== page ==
This is a rendering of the demonstration plant for large-scale electrically heated steam-cracker furnaces, located at a BASF site in Germany. The plant can potentially reduce at least 90% of the CO2 emissions emitted by common technologies. Source: BASF[/caption] The companies said two furnaces together will be able to process about four tons of hydrocarbon feedstock hourly, and consume 6 MW of energy from renewable resources. The project's development was supported by a €14.8 million ($15.8 million) grant from the German Federal Ministry for Economic Affairs and Climate Action under its "Decarbonization in Industry" funding program. The program is supporting energy-intensive industries in Germany that are working to achieve carbon neutrality. "With the development of electrically operated steam cracking furnaces, we are getting our hands on a key technology that will help to significantly reduce greenhouse gas emissions in the chemical industry," said Dr. Martin Brudermüller, chairman of the board of executive directors of BASF SE. "It fills me with pride and joy that we have achieved this success together with our partners SABIC and Linde. The demonstration plant here in Ludwigshafen will provide us with valuable experience on the final step towards the industrial application of this technology." SABIC CEO Abdulrahman Al-Fageeh said, "The e-furnace’s technology holds huge potential for the sustainability of the global petrochemical industry. It can demonstrate the role that renewable electricity can play in higher efficiency and low-emission chemical processing. Through close collaboration, teamwork, intellectual property development, and advancing the best technical solutions holistically, the teams at SABIC, BASF and Linde have brought this project to this key stage. We are proud to be here together today to celebrate the power of collective action on our journey toward a circular carbon economy." SABIC is headquartered in Saudi Arabia. The Ludwigshafen demonstration plant will be operated by BASF. Linde, based in Dublin, Ireland, was responsible for the engineering, procurement, and construction of the plant. Linde will commercialize the developed technologies at the facility under the new trademark STARBRIDGE, which is designed to help the petrochemical industry decarbonize by replacing conventional-fired technologies that have been supported by fossil fuels. "It is our common goal to demonstrate that it is possible to electrify the petrochemical industry and to operate a steam cracker with sustainably generated electricity," said Jürgen Nowicki, CEO of Linde Engineering. "This outstanding joint project is a significant proof of how together we can develop groundbreaking technologies that will advance us on the journey towards net-zero CO2 emissions and climate-neutral industry. The STARBRIDGE technology brings the vision of an emission-free petrochemical industry a step closer."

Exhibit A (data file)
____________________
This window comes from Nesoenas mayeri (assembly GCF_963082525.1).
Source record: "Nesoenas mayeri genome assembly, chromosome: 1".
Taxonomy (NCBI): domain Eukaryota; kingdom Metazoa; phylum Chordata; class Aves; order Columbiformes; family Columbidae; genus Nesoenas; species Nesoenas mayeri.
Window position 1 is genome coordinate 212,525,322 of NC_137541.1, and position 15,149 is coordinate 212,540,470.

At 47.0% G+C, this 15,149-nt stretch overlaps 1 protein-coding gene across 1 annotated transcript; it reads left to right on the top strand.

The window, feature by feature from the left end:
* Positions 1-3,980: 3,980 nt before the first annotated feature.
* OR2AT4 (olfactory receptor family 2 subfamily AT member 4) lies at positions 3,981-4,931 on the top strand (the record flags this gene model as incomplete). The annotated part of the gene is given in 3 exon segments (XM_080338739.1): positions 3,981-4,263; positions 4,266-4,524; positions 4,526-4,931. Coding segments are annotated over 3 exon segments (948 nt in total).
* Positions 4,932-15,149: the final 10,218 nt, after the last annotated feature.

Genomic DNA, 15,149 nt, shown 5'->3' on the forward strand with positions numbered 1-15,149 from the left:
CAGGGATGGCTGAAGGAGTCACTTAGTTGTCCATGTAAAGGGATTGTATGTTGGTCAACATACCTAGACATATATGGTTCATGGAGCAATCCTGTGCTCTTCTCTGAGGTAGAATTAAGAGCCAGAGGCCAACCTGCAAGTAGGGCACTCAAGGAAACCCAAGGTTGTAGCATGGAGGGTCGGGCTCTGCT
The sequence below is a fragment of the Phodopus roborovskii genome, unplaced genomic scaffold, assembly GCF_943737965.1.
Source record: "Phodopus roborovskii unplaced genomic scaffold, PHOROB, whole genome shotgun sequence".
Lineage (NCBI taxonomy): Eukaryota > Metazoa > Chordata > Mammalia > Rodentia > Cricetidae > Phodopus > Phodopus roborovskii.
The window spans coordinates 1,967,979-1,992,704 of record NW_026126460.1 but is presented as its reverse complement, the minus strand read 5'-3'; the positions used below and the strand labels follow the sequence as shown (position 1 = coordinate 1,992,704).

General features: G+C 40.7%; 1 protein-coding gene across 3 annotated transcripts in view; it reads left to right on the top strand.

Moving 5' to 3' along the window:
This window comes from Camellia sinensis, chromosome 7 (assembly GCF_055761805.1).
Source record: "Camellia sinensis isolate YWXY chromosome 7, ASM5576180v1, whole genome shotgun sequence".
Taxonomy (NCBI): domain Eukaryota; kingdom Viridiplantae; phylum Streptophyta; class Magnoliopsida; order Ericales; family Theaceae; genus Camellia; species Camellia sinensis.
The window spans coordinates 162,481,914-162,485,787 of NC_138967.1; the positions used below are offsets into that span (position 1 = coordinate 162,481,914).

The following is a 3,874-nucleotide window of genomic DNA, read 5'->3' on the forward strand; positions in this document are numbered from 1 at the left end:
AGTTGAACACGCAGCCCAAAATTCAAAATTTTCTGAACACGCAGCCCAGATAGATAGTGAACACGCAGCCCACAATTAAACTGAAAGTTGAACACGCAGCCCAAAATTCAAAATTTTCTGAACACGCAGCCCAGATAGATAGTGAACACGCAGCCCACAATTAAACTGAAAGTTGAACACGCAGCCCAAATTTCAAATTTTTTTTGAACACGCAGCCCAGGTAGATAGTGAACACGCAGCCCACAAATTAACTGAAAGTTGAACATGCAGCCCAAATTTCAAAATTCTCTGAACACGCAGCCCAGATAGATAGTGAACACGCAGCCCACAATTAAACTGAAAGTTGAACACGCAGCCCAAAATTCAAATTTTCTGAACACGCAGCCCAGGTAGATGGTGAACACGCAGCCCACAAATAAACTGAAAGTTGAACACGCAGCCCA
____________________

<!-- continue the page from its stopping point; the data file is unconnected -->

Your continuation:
Decarbonize Brazilian Ethylene Facility

The project at the plant in Brazil, using the SRT-e electric cracking heater, "leverages Lummus' proven Short Residence Time (SRT) technology modified to operate using electricity and incorporates a modular unit-cell design that can be replicated for plants to accommodate any commercial capacity," according to a news release. Lummus and Braskem officials said the technology "uses all commercially demonstrated components, plus an optimum heat flux profile leading to a longer radiant coil life and longer run length. In addition, decoking can be carried out on a unit-cell basis so maintaining a spare heater is not required." “The selection of Lummus' SRT-e electric cracking heater as a means to decarbonize Braskem’s ethylene plants are founded on a shared commitment to develop and implement profitable sustainable technologies and solutions," said Jose de Barros, vice president and managing director of ethylene for Houston, Texas-based Lummus Technology. "We look forward to demonstrating our breakthrough electrification technology that drastically reduces greenhouse gas emissions." Braskem, headquartered in São Paulo, Brazil, has a goal to reduce its greenhouse gas emissions by 15% percent by 2030. The company wants to be carbon-neutral by 2050. Braskem operates 40 industrial units in Brazil, the U.S., Mexico, and Germany, and exports its products to more than 70 countries. "Our ambition is to considerably reduce CO2 emissions and increase the sustainability of our products through innovation, in-house developments, and important partnerships. Lummus' SRT-e technology will help Braskem achieve its goal of carbon neutrality by 2050, which will help increase energy efficiency at our crackers," said Antonio Queiroz, Braskem VP for Innovation, Technology and Sustainable Development. "Expanding the use of renewable electricity and renewable materials will enable Braskem to reduce its carbon footprint in the production of ethylene, propylene and other chemicals." —Darrell Proctor is a senior associate editor for POWER (@POWERmagazine).